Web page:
Unlike PETA, which lost a case in 2012 alleging that five orcas held by Sea World deserved constitutional protection under the Thirteenth Amendment prohibiting slavery (the judge in the case ruled that the Thirteenth Amendment only applies to persons), Wise has been pursuing a more radical, nuanced, and researched approach to the issue of animal rights: he wants the most intelligent animalsapes, dolphins, elephantsto be granted legal personhood, so they can invoke habeas corpus and challenge their detention in zoos and other facilities in a court of law.

The arguments we make deal with the decisions judges make in their fundamental decisions, and that is about liberty and equality, says Wise. Today, all animals are on the thing side of the law, and all humans are on the person side. If you look back 150 years, there were humans on the thing side of the lawwomen, children, slaves. We are trying to open another hole in the wall and move some animals from the thing side to the person side.

In other words, if a corporation can legally be considered a person, why not a chimp?

Its a very novel approach and [Wise] is pushing the envelope, says Chris Green, Executive Director of Harvard Law Schools Animal Law and Policy Program.

As far as acceptance goes, the jury is still out. And there is concern that the animal protection community might get too far in front of itself that if they find a judge who is too far ahead of public sentiment, there might be some sort of backlash.

Wise is the first to admit that his tactics havent proven successful so far. All the cases in the film were filed in New York State, and so far the only success he has had was an appellate decision that declared Hercules and Leo could be legal persons, but the judge felt bound by precedent and denied them the right of habeas corpus for now.

We understand that if judges are going to make important decisions, they have to hear these cases five times, 10 times. How much are they crawling out on a limb by ruling in our favor? Its a long process, says Wise, who notes that losses in three appellate courts, all on different grounds, tell us that the law is far from stable.

Wise thinks of himself as a battering ram, and hell keep battering away until he breaks through, says David Favre, a professor of property and animal law at Michigan State. He has researched the law, found a state he thought would be most open to hearing the issue, found plaintiffs, and a legal team to put together the materials. His case is educational, awakening judges to think of these issues. Hes trying to steer a really big ship in a different direction.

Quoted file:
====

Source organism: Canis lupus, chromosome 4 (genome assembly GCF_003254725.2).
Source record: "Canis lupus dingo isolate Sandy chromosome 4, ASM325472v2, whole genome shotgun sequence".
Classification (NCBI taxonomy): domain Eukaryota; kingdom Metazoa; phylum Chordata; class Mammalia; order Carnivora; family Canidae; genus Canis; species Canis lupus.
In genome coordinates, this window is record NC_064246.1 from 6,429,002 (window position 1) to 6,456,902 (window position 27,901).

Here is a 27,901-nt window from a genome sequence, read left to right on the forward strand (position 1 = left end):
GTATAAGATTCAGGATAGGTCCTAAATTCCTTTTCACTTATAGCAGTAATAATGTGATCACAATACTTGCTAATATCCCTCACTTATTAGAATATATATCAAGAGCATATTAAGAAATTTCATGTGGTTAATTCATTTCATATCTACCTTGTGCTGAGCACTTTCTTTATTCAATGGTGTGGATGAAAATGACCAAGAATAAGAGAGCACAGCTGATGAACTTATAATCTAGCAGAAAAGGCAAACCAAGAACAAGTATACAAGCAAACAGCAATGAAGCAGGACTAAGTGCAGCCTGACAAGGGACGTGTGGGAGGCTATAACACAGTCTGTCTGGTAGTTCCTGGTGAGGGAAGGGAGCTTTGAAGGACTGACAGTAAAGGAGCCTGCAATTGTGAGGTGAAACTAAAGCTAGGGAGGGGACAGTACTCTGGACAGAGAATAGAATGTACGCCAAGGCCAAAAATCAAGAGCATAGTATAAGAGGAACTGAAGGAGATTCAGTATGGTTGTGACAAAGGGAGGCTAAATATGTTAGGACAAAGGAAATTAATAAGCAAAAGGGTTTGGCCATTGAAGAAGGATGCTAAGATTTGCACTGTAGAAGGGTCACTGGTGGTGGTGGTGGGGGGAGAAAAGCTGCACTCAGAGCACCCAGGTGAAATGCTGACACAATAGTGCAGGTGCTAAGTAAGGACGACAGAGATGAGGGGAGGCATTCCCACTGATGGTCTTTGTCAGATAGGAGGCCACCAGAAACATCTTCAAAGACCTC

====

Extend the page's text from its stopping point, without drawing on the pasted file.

Yet even though Wise may be thought of as something of an outlier in the legal system, in the court of public opinion he seems to be swimming with the mainstream. A recent Gallup poll found that nearly a third of all Americans believe animals should have the same rights as people, and a majority feel they deserve some protection, yet can still be used for human benefit.

In addition, pressure from animal rights activists recently forced Ringling Brothers Circus to phase out all its elephants and move them to a Florida sanctuary.

And SeaWorld announced that it will stop breeding killer whales and will phase them out of its live shows in the wake of the sparked by the acclaimed documentary Blackfish.

Favre believes this sea change in opinion, which he says is relatively recent, is because you cant ignore the fact that pets have been important to the idea of a core family over the past 15 years. Pets are emotionally very important, and I think people are more aware of pets as companions and transferring that to other animals. And there is more and more science coming out about the complexity and intelligence of other animals.

Wise, who has bolstered his arguments with numerous studies on how advanced chimps are cognitively, believes at the very least these animals should have the legal rights of a human five-year old. And in Unlocking the Cage he states very clearly the difference between animal welfare, which he is not litigating, and animal rights, which he is. This is the detention of an autonomous being, he says. Were not talking about how hes being treated.

Get The Beast In Your Inbox!
By clicking "Subscribe," you agree to have read the TermsofUse and PrivacyPolicy
Thank You!
You are now subscribed to the Daily Digest and Cheat Sheet. We will not share your email with anyone for any reason

Everyones core goal is animal protection, and improving the conditions under which animals are treated, says Green. Welfare is trying to make improvements under current laws, or improve those laws. On the rights side, thats saying youre just putting nicer wallpaper on a prison, and by making conditions for animals more humane, you are perpetuating their captivity.

So where is this all headed? Everyone involved with animal law agrees that animals born and raised in captivity do not have the survival skills to live in the wild, which is why sanctuaries are a logical alternative to zoos, carnivals, entertainment attractions, and research facilities. But the big question is, what happens if Wise is successful with his lawsuits? Since an ape in Argentina has already been granted human-like rights, this is not such a far-fetched concept. Does this mean that eventually human-like rights will be granted to chickens? Pigs? Cats? Dogs?